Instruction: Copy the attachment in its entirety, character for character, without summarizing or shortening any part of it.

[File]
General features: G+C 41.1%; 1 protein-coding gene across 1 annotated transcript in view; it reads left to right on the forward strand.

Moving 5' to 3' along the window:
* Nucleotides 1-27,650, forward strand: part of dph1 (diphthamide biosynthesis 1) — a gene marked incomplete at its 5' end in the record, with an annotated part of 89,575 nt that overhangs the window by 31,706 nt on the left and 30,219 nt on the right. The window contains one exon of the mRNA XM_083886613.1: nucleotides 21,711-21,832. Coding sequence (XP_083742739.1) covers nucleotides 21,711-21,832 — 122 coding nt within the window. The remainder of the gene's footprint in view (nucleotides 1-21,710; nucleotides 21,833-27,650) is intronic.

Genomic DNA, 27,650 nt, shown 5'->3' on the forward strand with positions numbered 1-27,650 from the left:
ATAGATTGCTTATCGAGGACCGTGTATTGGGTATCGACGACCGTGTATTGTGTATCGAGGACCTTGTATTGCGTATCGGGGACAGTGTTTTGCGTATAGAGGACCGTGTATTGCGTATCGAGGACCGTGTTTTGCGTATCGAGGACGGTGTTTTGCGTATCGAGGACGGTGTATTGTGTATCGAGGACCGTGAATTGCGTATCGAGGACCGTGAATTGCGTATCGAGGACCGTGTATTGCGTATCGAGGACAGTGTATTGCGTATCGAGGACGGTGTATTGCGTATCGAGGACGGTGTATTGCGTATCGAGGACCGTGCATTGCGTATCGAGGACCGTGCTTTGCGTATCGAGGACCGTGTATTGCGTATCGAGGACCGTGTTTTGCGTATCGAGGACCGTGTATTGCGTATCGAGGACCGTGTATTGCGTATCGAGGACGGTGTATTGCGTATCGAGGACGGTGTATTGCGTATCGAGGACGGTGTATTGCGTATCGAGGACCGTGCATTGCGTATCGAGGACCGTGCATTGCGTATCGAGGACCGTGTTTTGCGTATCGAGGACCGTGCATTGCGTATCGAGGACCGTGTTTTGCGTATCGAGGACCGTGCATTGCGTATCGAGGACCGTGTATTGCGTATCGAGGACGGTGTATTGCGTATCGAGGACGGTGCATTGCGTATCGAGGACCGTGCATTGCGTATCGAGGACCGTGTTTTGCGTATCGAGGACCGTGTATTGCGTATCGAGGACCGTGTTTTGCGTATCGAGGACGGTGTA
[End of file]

General features: G+C 41.1%; 1 protein-coding gene across 1 annotated transcript in view; it reads left to right on the forward strand.

Moving 5' to 3' along the window:
* Nucleotides 1-27,650, forward strand: part of dph1 (diphthamide biosynthesis 1) — a gene marked incomplete at its 5' end in the record, with an annotated part of 89,575 nt that overhangs the window by 31,706 nt on the left and 30,219 nt on the right. The window contains one exon of the mRNA XM_083886613.1: nucleotides 21,711-21,832. Coding sequence (XP_083742739.1) covers nucleotides 21,711-21,832 — 122 coding nt within the window. The remainder of the gene's footprint in view (nucleotides 1-21,710; nucleotides 21,833-27,650) is intronic.

Genomic DNA, 27,650 nt, shown 5'->3' on the forward strand with positions numbered 1-27,650 from the left:
ATAGATTGCTTATCGAGGACCGTGTATTGGGTATCGACGACCGTGTATTGTGTATCGAGGACCTTGTATTGCGTATCGGGGACAGTGTTTTGCGTATAGAGGACCGTGTATTGCGTATCGAGGACCGTGTTTTGCGTATCGAGGACGGTGTTTTGCGTATCGAGGACGGTGTATTGTGTATCGAGGACCGTGAATTGCGTATCGAGGACCGTGAATTGCGTATCGAGGACCGTGTATTGCGTATCGAGGACAGTGTATTGCGTATCGAGGACGGTGTATTGCGTATCGAGGACGGTGTATTGCGTATCGAGGACCGTGCATTGCGTATCGAGGACCGTGCTTTGCGTATCGAGGACCGTGTATTGCGTATCGAGGACCGTGTTTTGCGTATCGAGGACCGTGTATTGCGTATCGAGGACCGTGTATTGCGTATCGAGGACGGTGTATTGCGTATCGAGGACGGTGTATTGCGTATCGAGGACGGTGTATTGCGTATCGAGGACCGTGCATTGCGTATCGAGGACCGTGCATTGCGTATCGAGGACCGTGTTTTGCGTATCGAGGACCGTGCATTGCGTATCGAGGACCGTGTTTTGCGTATCGAGGACCGTGCATTGCGTATCGAGGACCGTGTATTGCGTATCGAGGACGGTGTATTGCGTATCGAGGACGGTGCATTGCGTATCGAGGACCGTGCATTGCGTATCGAGGACCGTGTTTTGCGTATCGAGGACCGTGTATTGCGTATCGAGGACCGTGTTTTGCGTATCGAGGACGGTGTA